How subcontractors can reuse data: CNIL outlines specific conditions

How subcontractors can reuse data: this is possible only under specific conditions, which CNIL has outlined with specific context.

 

Under the GDPR, there are several conditions which need to be met in order for subcontractors to reuse data provided to them by the data controller. French regulator; CNIL has outlined the context under which the reuse of data is allowed by the subcontractor. A data processor is typically meant to process data at the request of the controller, and never for their own purposes. However, in some cases a subcontractor may wish to reuse that data for a specific purpose such as improving its products or services. In these cases, a controller may authorize a subcontractor to reuse the data for its own purposes, only if several conditions are met. CNIL has outlined these conditions in a recent article. It is important to note that the processor would become responsible for this new processing once authorised to reuse this data for its own purposes. 

 

Before processing by a subcontractor can begin, a compatibility test must be run.

 

Before any “subsequent processing” or processing which follows the collection operation (and for purposes other than that of the initial collection) can take place, the data controller must run a compatibility test. The purpose of this test is to determine whether this further processing is compatible with the purpose for which the data was initially collected. In testing this, the data controller would consider the possible existence of a link between the purposes for which the personal data was collected and the purposes of the subsequent processing intended. Other relevant factors include the context in which the personal data was collected as well as the nature of the personal data. It is also necessary to consider the use of appropriate safeguards, which may include encryption or pseudonymization. This compatibility test must be carried out for a specific processing operation, taking into account the purposes and characteristics of each processing operation for which the subcontractor wishes to reuse the data. The data controller is then free to give consent or not, only if the results of the test were satisfactory.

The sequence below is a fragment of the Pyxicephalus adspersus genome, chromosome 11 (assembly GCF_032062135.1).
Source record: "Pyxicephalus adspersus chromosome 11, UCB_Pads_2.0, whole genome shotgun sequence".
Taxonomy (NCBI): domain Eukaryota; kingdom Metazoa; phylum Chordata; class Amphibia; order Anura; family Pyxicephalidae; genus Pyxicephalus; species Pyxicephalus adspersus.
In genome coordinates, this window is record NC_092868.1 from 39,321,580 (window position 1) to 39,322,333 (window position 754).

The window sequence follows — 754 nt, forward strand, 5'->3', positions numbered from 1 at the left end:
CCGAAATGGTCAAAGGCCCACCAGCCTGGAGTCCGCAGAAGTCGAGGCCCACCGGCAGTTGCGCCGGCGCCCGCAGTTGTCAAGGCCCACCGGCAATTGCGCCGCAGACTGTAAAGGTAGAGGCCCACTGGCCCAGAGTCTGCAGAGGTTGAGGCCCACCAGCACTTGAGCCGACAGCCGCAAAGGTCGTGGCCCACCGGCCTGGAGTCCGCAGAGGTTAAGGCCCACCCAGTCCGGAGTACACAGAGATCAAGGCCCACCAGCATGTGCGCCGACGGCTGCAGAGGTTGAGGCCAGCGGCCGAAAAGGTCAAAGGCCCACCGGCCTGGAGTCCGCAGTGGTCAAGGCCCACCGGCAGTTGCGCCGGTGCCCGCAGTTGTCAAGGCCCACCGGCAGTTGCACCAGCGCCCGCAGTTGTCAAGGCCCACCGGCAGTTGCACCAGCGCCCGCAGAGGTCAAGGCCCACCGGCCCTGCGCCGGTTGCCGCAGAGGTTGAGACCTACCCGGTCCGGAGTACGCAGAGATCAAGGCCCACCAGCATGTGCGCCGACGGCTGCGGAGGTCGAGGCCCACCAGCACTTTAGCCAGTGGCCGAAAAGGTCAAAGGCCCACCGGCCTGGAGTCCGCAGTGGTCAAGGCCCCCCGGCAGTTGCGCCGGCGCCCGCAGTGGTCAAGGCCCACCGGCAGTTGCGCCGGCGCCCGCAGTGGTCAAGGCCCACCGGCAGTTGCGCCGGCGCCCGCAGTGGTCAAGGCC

Authorization for the reuse of data must be in writing, and the data subjects must be informed by the controller.

 

The GDPR dictates that a contract or any other written legal act must be drawn up to regulate the processing implemented by a subcontractor. This includes electronic format. In addition, the controller must ensure that data subjects are adequately informed of the reuse of their data for new purposes. In particular, the controller must indicate whether it is possible to oppose it. In practice, it is recommended that the initial data controller provide, if possible, all the information on the processing. The controller may delegate this task if the subcontractor already has the contact data of the persons concerned. 

 

The responsibility of ensuring the compliance of the subsequent processing rests on the subcontractor. 

 

The subcontractor is responsible for ensuring that the new processing is compliant with the GDPR. If this subcontractor fails to do so, they may be sanctioned by CNIL. They must ensure that the data is processed within regulation, and also only for the intended, and compatible purposes for which the written consent was given. As the controller of further processing, they must ensure that it meets a well-defined purpose and is based on a legal basis adapted specifically to this purpose.

 

CNIL’s article made specific mention of defining an adequate retention period and ensuring that data subjects are provided with information on any indirect collection that has not already been provided by the initial controller (subject to applicable exceptions). Also particular attention needs to be paid to ensuring appropriate security measures, data minimisation and overall maintaining the protection of the rights of data subjects. 

Does your company have all of the mandated safeguards in place to ensure the safety of the personal data you collect or process? Aphaia can help. Aphaia also provides both GDPR and Data Protection Act 2018 consultancy services, including data protection impact assessments, and Data Protection Officer outsourcing. We can help your company get on track towards full compliance. Contact us today.

Memorandum of understanding

A Memorandum of Understanding has been Signed Between the UK’s ICO and the Office of the Australian Information Commissioner

A Memorandum of Understanding has been signed between the UK’s ICO and the Office of the Australian Information Commissioner (OAIC), to facilitate cooperation and collaboration.